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ASFMRA Ag News - November 7, 2023

By ASFMRA Press posted 11-07-2023 09:55 AM


Silicon Valley Billionaires Bully Farmers & Landowners, Sue Over Inflated Land Prices

A Silicon Valley group backed by billionaires said it’s acquired all the land it needs to build a utopian city in northern California, after quietly buying more properties in the past month.

Flannery Associates, the company behind the California Forever project, spent more than $800 million scooping up land for the project, a buying spree done extremely discreetly over several years which was first revealed in late August by the media. The project has since faced criticism from local officials and residents who fear the impact of their plans on the environment, local agricultural economy and for the security of the nearby Travis Air Force Base.

Adding to the tensions, Flannery is suing a group of Solano landowners for allegedly colluding to inflate the values of their property by $170 million. Flannery is seeking at least $510 million in damages, or triple the amount allegedly inflated by price fixing. The landowners deny the claim and are seeking to dismiss the suit.

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Does China’s Economic Trouble Threaten Illinois Farmland Values?

As a young man, I had the opportunity to travel throughout China, which was just beginning to open back up in 1985. I saw people who yearned for a better life. The industriousness of their society made it happen.

In the span of a generation, many Chinese people lifted themselves out of poverty. In 2000, China’s middle class amounted to just 3% of its population. By 2018, this number had climbed to over half of the population, constituting nearly 707 million people.

In today’s globalized world, the economic health of one nation can have ripple effects across continents. China, as the world’s second-largest economy, plays a pivotal role in this global network. Its immense population, vast manufacturing base and growing middle class have made it a key trade partner for many countries, including the U.S. For Illinois farmers, this relationship is particularly significant. The state’s rich farmlands produce a bounty of crops, many of which find their way to Chinese markets.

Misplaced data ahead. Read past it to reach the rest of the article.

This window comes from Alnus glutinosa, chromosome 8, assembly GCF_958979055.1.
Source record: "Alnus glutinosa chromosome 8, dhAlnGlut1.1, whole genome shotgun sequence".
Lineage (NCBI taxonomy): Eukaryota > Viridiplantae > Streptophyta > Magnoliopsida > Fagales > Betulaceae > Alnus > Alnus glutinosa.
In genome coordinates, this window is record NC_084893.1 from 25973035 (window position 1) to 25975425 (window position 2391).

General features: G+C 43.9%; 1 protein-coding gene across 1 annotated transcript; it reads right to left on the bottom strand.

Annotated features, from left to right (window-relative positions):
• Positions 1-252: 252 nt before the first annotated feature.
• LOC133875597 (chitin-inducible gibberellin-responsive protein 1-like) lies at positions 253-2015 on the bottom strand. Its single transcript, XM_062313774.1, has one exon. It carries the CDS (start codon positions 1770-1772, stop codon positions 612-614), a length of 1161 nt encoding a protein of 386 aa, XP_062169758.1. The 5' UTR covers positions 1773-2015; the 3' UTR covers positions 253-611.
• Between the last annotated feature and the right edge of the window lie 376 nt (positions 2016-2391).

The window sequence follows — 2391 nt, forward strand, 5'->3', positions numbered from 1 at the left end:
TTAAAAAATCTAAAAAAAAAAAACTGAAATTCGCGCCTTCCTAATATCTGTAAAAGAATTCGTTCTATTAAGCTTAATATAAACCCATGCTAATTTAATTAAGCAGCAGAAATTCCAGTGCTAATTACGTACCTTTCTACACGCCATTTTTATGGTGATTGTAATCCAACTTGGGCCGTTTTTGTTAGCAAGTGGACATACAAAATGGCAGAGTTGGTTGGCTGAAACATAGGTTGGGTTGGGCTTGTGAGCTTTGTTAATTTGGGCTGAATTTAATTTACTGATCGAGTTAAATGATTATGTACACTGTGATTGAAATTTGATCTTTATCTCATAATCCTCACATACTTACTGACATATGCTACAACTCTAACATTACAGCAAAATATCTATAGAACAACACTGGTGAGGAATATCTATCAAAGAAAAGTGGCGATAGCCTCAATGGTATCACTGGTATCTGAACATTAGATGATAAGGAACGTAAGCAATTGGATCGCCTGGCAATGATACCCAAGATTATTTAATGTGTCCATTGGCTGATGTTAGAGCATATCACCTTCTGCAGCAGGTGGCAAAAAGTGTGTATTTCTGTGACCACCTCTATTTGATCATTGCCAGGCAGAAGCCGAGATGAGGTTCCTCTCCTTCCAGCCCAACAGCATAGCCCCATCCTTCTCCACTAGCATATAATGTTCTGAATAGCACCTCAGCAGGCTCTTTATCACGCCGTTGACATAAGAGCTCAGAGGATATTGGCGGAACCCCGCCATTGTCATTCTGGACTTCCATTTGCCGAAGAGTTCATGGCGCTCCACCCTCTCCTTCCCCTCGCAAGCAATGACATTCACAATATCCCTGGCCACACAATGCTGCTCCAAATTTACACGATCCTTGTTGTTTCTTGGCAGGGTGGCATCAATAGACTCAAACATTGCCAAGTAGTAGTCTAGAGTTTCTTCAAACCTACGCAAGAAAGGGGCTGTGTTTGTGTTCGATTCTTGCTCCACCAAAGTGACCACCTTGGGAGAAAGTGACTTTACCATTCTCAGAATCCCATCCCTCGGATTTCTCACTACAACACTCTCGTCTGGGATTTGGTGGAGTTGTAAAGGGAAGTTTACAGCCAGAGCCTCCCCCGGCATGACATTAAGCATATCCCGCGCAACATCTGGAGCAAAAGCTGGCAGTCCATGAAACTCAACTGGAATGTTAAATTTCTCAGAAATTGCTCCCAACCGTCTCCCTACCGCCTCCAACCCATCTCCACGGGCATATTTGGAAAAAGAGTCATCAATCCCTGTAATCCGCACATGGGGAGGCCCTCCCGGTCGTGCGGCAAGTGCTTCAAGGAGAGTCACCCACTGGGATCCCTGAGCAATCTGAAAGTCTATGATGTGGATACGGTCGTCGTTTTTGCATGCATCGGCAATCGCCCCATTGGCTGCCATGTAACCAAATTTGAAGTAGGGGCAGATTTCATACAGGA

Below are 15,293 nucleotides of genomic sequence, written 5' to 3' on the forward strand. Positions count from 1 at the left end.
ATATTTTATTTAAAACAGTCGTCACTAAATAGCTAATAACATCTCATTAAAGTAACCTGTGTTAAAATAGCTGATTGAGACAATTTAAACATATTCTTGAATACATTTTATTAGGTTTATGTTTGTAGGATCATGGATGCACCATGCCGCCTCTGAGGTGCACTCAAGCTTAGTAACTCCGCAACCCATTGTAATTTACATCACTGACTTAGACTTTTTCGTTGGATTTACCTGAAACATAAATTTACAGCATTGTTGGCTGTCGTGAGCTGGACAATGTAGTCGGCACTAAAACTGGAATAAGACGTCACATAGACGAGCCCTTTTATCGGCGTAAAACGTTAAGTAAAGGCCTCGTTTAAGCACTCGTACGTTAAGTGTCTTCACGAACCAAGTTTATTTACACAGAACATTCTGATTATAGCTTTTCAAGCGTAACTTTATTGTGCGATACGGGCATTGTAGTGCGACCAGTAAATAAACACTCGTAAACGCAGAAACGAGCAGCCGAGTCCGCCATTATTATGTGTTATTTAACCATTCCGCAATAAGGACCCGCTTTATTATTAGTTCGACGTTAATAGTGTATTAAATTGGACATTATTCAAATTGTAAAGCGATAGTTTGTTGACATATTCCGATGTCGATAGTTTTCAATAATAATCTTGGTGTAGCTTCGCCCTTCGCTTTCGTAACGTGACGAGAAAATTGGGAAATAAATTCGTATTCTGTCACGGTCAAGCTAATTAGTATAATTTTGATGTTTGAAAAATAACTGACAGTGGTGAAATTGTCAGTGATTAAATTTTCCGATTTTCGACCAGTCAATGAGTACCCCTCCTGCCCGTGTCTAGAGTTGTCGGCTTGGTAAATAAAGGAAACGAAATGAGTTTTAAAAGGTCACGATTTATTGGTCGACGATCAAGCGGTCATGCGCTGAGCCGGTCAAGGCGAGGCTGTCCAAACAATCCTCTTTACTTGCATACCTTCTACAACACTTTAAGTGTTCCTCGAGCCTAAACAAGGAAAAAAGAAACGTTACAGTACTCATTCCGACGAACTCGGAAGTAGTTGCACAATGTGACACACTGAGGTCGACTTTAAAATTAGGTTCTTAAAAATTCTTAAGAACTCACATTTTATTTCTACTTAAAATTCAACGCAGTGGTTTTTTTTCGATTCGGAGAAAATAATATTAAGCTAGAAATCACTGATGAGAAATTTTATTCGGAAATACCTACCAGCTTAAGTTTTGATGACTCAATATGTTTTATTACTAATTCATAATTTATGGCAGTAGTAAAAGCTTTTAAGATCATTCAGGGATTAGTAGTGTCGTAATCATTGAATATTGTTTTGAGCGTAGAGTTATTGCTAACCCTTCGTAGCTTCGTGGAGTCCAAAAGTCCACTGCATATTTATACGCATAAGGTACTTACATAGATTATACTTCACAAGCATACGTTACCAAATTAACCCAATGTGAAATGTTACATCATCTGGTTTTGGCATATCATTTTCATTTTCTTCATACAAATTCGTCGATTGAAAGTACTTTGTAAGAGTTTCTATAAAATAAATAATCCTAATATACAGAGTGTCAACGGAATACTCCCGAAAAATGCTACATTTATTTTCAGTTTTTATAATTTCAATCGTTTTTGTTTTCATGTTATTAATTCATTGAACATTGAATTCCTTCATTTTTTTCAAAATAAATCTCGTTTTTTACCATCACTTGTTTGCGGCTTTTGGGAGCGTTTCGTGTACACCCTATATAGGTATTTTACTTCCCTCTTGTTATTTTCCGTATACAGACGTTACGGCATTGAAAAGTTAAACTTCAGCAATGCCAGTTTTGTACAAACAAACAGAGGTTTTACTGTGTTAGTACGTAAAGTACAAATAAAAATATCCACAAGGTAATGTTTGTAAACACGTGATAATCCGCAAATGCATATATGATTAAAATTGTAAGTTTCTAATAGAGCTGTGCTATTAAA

Read the Full Story by Michael Lauher, AFM

Look Out Iowa! Cropland Auction Sets Fresh Record in North Dakota

As mortgage rates climb to 20-year highs, near 8%, current high-interest rates are eating away at the housing market. This year is currently on pace to see the fewest home sales since 2008. However, farmland sales aren't witnessing the same sticker shock. In North Dakota, Pifer's Auctioneers says it just set a new land sale record in the state. 

According to a post on Facebook, on November 1, Pifer's Auctioneers hosted a live and online land auction. The farm featured 320 acres of highly-productive land in Pembina County, N.D. That's the very northeastern corner of the state in the Red River Valley. The auction house says the land sold for $17,500 per deeded acre to a family farm operation. It says that shattered the all-time high for North Dakota cropland. Roughly 30 bidders were on hand for the auction. 

The Pifer team says that area is known to be tight where very few farms ever get exposed to the market. Another of the enticements comes from the crop rotations in that region. Farms typically grow potatoes, sugar beets, wheat, corn, barley and soybeans. The ability to produce sugar beets and potatoes on medium to heavier loam soil, without irrigation, was a strong draw. 

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Terry Bradshaw Sells 744-Acre Ranch North of DFW

Terry Bradshaw, the NFL Hall of Famer and current FOX analyst, has sold his 744-acre ranch, which sits about an hour north of Dallas-Fort Worth. The ranch property sits just across the Red River, in Thackerville, Okla. It was listed at $22.5 million, but a final sale price was not disclosed.

The ranch, which overlooks the Red River, features an 8,600-square-foot luxury estate home, paved roads, and fishing lakes, along with a stable, an arena and other equine facilities and equipment.

Red River Equine, a horse breeding company owned by Chad and Tiffany Beus, bought the ranch, which is "being re-developed and marketed as a large-scale premiere breeding, training, and sales preparation facility," according to the release.

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Michigan House Votes to Restrict Local Permitting of Solar, Wind Farms

The Michigan House voted along party lines late Wednesday to give the state permitting authority over large-scale renewable energy projects, wresting control from local governments that are often hostile to them.

The legislation is a key part of a broader suite of energy reform bills passed by the Legislature that would dramatically alter how Michigan gets its energy, mandating utilities draw all their power from clean sources by 2040.

Under House Bills 5120-23, the Michigan Public Service Commission would have permitting authority over wind, solar and energy storage projects over 100-megawatts (350 acres for a project that generates 7 megawatts-per-acre) and wind projects over 100-megawatts (about 35 turbines), along with large energy storage projects.

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ASFMRA Government Relations Update

New House Speaker Agenda